miRNA and mRNA expression microarray
The were used for the microarray study. The miRNA or mRNA expression profiles of CD34+ cells from 12 MDS patients and 6 normal controls were determined using Affymetrix miRNA 3.0 Expression Array or Primeview Human Gene Expression Array (Affymetrix, US). Clinical characteristics of those patients were shown in Supplementary Table 2. One microgram of total RNA was tailed with poly A and biotin-labeled using the FlashTag Biotin HSR kit (Affymetrix) according to manufacturer’s instructions for miRNA microarrays. One microgram of total RNA was reverse transcribed, amplified and biotin-labeled using the Genechip 3′IVT Express Kit (Affymetrix) according to manufacturer’s instructions for mRNA expression microarrays. The biotin-labeled products were loaded on Genechips for subsequent hybridization. The Genechips were washed and stained in the Fluidics station using a specified protocol. Signal intensities were acquired using a Genechip Scanner 3000 7G (Affymetrix) to generate cell intensity files (CEL). Statistical analysis was performed using Partek Genomics Suite software (Partek Inc., St. Louis, MO, USA). A robust multi-array average (RMA) algorithm was used to normalize the data. The false discovery rate (FDR) was less than 0.1 to minimize the false identification of genes. Changes greater than 1.5-fold were analyzed for up- or down-regulated genes. Hierarchical clustering based on genes and samples was performed using Cluster 3.0 software. The RVM t-test was applied to filter differentially expressed genes in the control and experiment groups because the RVM t-test effectively increases the degrees of freedom in small samples. We performed significance and FDR analyses, and the differentially expressed genes were selected according to the p-value threshold. A P value < 0.05 was considered a significant difference.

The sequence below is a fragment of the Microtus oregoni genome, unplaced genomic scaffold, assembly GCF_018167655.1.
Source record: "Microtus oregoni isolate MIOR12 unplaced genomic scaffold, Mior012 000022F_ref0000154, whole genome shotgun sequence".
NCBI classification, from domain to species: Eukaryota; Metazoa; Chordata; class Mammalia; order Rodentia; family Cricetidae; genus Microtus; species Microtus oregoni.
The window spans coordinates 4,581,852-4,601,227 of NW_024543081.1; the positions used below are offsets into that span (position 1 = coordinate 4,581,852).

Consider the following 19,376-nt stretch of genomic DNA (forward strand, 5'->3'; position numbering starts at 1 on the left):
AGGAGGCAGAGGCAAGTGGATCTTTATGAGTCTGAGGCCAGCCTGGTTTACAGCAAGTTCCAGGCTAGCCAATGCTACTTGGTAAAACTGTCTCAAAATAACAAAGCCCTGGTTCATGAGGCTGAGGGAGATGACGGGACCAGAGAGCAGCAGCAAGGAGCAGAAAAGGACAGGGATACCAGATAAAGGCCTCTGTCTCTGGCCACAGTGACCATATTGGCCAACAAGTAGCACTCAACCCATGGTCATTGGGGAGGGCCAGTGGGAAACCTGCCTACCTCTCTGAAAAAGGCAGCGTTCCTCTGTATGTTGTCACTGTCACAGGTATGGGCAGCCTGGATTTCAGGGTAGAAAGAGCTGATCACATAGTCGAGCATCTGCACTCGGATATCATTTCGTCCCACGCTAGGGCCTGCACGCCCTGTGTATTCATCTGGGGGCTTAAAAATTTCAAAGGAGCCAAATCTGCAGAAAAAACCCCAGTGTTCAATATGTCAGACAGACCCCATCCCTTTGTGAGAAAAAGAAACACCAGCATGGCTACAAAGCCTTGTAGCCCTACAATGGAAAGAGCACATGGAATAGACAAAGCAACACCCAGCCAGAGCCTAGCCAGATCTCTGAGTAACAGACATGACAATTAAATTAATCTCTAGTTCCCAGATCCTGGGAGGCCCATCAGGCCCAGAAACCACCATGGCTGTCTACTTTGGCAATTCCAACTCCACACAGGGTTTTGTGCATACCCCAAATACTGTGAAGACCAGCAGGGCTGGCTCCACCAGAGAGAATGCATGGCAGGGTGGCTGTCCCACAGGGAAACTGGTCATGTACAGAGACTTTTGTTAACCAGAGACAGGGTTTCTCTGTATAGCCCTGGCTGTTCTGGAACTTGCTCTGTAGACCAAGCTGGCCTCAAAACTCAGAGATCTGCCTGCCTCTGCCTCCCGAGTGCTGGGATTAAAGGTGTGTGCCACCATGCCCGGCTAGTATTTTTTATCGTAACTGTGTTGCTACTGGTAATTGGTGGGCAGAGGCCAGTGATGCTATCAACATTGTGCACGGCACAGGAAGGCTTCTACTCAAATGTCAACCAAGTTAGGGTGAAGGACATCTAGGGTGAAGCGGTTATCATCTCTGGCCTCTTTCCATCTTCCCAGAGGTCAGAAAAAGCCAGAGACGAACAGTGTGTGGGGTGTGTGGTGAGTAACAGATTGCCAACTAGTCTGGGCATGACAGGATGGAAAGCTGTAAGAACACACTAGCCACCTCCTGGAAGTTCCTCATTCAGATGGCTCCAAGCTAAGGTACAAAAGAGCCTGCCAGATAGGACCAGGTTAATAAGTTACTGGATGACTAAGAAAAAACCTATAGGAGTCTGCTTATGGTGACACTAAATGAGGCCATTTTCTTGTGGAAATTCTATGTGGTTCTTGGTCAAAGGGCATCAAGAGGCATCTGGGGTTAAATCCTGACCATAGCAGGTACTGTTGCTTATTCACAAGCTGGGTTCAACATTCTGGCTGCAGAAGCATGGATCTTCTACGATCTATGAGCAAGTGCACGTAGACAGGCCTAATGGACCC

GO and Pathway analysis
GO analysis was used to analyze the main function of differently expressed genes according to the Gene Ontology, which is the key functional classification of NCBI. This classification system organizes genes into hierarchical categories and identifies the gene regulatory network based on biological process and molecular function. A two-tailed Fisher’s exact test and Χ2 test were used to classify the GO category, and the FDR was calculated to correct the P value. A smaller FDR indicated a smaller error in judging the p value. Pathway analysis was used to determine significant pathways based on differential gene expression according to the KEGG. Fisher’s exact test was used to select the significant pathway, and the threshold of significance was defined by the P value and FDR.
An miRNA-gene-network was constructed by quantification of the relationship between miRNAs and differential gene expression values and their interactions in the Sanger miRNA database. The adjacency matrix of MicroRNA and genes A = [aij] was created using the attribute relationships between genes and microRNAs, where aij represents the weight of the relationship between gene i and MicroRNA j. Circles in the miRNA-Gene-Network represent one edge. The center of the network is represented by a degree. Degree is the contribution of one miRNA to the genes in the vicinity or the contribution of one gene to the miRNAs in the vicinity. The key miRNA and gene in the network always exhibit the biggest degrees.
Quantitative real-time PCR
The primers for miRNAs, mRNA, GAPDH and U6 used in reverse transcription and real-time PCR were synthesized by Tiangen Inc. (Beijing, China) Total RNA (100 ng) was reverse transcribed using the Taqman MicroRNA Reverse Transcriptase kit according to the manufacturer’s instructions (Applied Biosystems, US). Real-time qRT-PCR was performed using a real-time PCR system (ABI 7900, Applied Biosystems). MiRNAs and targeted mRNA were determined in 36 MDS patients and 24 normal controls. The expression of miRNAs or mRNA was defined from the threshold cycle, and relative expression levels were calculated using the 2−ΔΔCt method after normalization with reference to the expression of U6 small nuclear RNA or GAPDH.